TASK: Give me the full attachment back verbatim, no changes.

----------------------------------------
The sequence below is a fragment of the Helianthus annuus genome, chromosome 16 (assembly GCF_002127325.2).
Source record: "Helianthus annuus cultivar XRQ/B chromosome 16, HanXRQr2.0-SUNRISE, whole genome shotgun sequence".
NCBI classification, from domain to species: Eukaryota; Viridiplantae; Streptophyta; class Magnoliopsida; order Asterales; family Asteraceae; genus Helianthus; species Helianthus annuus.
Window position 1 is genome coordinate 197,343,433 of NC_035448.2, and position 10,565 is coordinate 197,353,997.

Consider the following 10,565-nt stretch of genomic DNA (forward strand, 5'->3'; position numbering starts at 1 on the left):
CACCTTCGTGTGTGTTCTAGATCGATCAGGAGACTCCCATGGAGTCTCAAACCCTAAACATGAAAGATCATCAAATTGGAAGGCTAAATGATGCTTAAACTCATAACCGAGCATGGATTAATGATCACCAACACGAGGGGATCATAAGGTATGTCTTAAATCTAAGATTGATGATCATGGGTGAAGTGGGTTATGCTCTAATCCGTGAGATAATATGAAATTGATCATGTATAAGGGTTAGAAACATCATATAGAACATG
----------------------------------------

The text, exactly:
The sequence below is a fragment of the Helianthus annuus genome, chromosome 16 (assembly GCF_002127325.2).
Source record: "Helianthus annuus cultivar XRQ/B chromosome 16, HanXRQr2.0-SUNRISE, whole genome shotgun sequence".
NCBI classification, from domain to species: Eukaryota; Viridiplantae; Streptophyta; class Magnoliopsida; order Asterales; family Asteraceae; genus Helianthus; species Helianthus annuus.
Window position 1 is genome coordinate 197,343,433 of NC_035448.2, and position 10,565 is coordinate 197,353,997.

Consider the following 10,565-nt stretch of genomic DNA (forward strand, 5'->3'; position numbering starts at 1 on the left):
CACCTTCGTGTGTGTTCTAGATCGATCAGGAGACTCCCATGGAGTCTCAAACCCTAAACATGAAAGATCATCAAATTGGAAGGCTAAATGATGCTTAAACTCATAACCGAGCATGGATTAATGATCACCAACACGAGGGGATCATAAGGTATGTCTTAAATCTAAGATTGATGATCATGGGTGAAGTGGGTTATGCTCTAATCCGTGAGATAATATGAAATTGATCATGTATAAGGGTTAGAAACATCATATAGAACATG